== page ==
Electronic data capture (EDC) is an emerging paradigm for gathering information in clinical trials. Ask anyone who has sorted
through stacks of accumulated paper at the end of a study, and they'll say EDC is the wave of the future. But while many companies
are on board with the technological benefits, enthusiasm wanes when it comes to actual implementation. Even some of EDC's
biggest champions admit to its obstacles: "It's a disruptive technology that doesn't give immediate returns," says James Tiede,
vice president of integrated data services, global clinical operations at Johnson & Johnson.
Gary Tyson, vice president, clinical development practice at Campbell Alliance
Tiede is one of several industry executives who gathered to discuss companies' obstacles for full-blown EDC implementation—and
also to examine the technology's benefits. Hosted by Pharmaceutical Executive and management consultancy Campbell Alliance, the executive roundtable brought together a group of early EDC adopters, all
of whom had offered thought leadership to the industry and their company in pushing forward the technology.
The conversation was moderated by Pharm Exec's editor-in-chief Patrick Clinton.
Along with J&J's Tiede, Clinton was joined by Kelly Vaillant, global head, clinical data management at Amgen (attending via
speaker phone); Steven Olsen, associate director, global development and informatics at Bristol-Myers Squibb; Gary Tyson,
vice president, clinical development practice at Campbell Alliance; Ted Chin, vice president, electronic data management at
GlaxoSmithKline; and Paula Brown Stafford, executive vice president, global data management at Quintiles. The following is
an edited transcript of the session.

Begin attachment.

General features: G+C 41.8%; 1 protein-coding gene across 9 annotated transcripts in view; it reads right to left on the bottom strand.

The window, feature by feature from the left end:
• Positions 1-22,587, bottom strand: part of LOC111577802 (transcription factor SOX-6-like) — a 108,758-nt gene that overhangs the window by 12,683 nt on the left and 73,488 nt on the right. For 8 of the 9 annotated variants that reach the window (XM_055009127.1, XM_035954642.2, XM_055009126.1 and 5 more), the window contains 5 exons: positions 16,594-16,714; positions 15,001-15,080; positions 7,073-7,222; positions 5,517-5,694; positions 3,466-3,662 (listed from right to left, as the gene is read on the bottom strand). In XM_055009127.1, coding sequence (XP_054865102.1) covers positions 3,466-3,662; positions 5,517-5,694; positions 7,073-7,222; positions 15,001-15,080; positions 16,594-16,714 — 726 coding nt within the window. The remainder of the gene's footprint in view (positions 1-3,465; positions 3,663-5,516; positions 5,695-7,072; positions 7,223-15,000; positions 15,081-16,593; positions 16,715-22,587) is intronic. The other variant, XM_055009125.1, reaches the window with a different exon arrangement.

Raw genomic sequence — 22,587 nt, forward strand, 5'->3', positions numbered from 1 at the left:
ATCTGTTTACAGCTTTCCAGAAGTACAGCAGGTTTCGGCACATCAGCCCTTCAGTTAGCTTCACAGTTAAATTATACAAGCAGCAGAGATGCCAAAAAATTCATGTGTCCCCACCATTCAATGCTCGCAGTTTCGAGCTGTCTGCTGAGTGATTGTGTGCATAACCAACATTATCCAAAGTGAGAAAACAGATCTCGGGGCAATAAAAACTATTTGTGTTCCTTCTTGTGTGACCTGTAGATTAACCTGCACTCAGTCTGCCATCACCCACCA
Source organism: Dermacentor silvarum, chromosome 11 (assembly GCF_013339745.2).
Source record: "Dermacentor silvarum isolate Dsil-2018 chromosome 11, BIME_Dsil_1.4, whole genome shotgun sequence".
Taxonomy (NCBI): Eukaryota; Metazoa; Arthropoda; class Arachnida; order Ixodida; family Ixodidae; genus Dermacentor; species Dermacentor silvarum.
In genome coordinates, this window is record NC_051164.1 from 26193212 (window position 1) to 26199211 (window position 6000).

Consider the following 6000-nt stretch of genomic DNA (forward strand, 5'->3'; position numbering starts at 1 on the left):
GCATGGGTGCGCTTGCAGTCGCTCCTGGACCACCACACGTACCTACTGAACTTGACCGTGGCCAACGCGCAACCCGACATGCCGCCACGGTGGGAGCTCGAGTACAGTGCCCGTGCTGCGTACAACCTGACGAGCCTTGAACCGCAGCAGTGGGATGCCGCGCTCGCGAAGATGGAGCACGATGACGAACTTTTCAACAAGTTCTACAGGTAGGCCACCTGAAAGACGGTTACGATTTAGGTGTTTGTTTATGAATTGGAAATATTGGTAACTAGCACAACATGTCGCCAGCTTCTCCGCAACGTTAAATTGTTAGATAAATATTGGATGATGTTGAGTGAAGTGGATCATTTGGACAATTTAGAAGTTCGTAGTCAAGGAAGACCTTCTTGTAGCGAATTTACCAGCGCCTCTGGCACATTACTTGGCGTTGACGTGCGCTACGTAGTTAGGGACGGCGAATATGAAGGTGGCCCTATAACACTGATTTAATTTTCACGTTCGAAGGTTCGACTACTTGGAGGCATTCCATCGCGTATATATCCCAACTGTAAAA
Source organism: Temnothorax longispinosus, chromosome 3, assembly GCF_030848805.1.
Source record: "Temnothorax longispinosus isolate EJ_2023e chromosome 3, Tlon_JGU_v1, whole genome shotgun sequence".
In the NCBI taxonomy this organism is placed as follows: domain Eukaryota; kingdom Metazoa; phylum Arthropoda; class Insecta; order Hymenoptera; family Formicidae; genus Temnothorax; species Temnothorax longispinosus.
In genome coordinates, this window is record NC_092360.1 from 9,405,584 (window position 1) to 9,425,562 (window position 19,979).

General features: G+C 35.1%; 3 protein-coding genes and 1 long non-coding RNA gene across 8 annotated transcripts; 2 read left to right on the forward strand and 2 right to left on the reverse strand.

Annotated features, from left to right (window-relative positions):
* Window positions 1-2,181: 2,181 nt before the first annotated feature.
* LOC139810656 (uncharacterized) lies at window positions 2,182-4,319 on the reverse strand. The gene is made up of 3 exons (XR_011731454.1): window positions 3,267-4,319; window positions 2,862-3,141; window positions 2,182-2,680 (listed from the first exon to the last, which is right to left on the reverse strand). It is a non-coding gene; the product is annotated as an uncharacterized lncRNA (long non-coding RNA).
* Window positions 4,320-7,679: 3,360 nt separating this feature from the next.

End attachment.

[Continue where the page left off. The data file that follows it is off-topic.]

Ted Chin, vice president for electronic data management at GlaxoSmithKline
CLINTON: Most companies know the benefits of EDC—the real-time access to data, faster study completion, and cost savings are
clear. Still, some leaders are hesitant to fully integrate EDC into their organizations. Why should they integrate EDC into
a clinical trials process that has worked for them for years?
TYSON: One of the messages we tell senior management is that EDC has a lot of tremendous benefits, but you have to be patient if
you want to see them. You're not going to see it in year one. It's just a classic case of people needing to be aware that
with any kind of major change, you have a ramp-up curve before you see any benefit.
TIEDE: I agree. It's a disruptive technology that doesn't give immediate return. But through the repeated application and deployment
of integrating EDC into how we do our business, that's where you get the return. That takes more than just a year.
Paula Brown Stafford, executive vice president, global data management at Quintiles
OLSEN: If you look at the conversation at EDC conferences four years ago, everyone was saying, "Let's try it, let's pilot it." Now
you go to conferences and people are saying, "I'm in this stage of an implementation," "We're at 90 percent already," or "We're
in the year where we're moving from 25 to 75 percent." Companies are now in that stage where they've committed to it, and
we're somewhere along a continuum of getting past the pilot and into whatever is full mutation for an organization. There's
a growing understanding through our peer community and a sense of community among the pharma companies.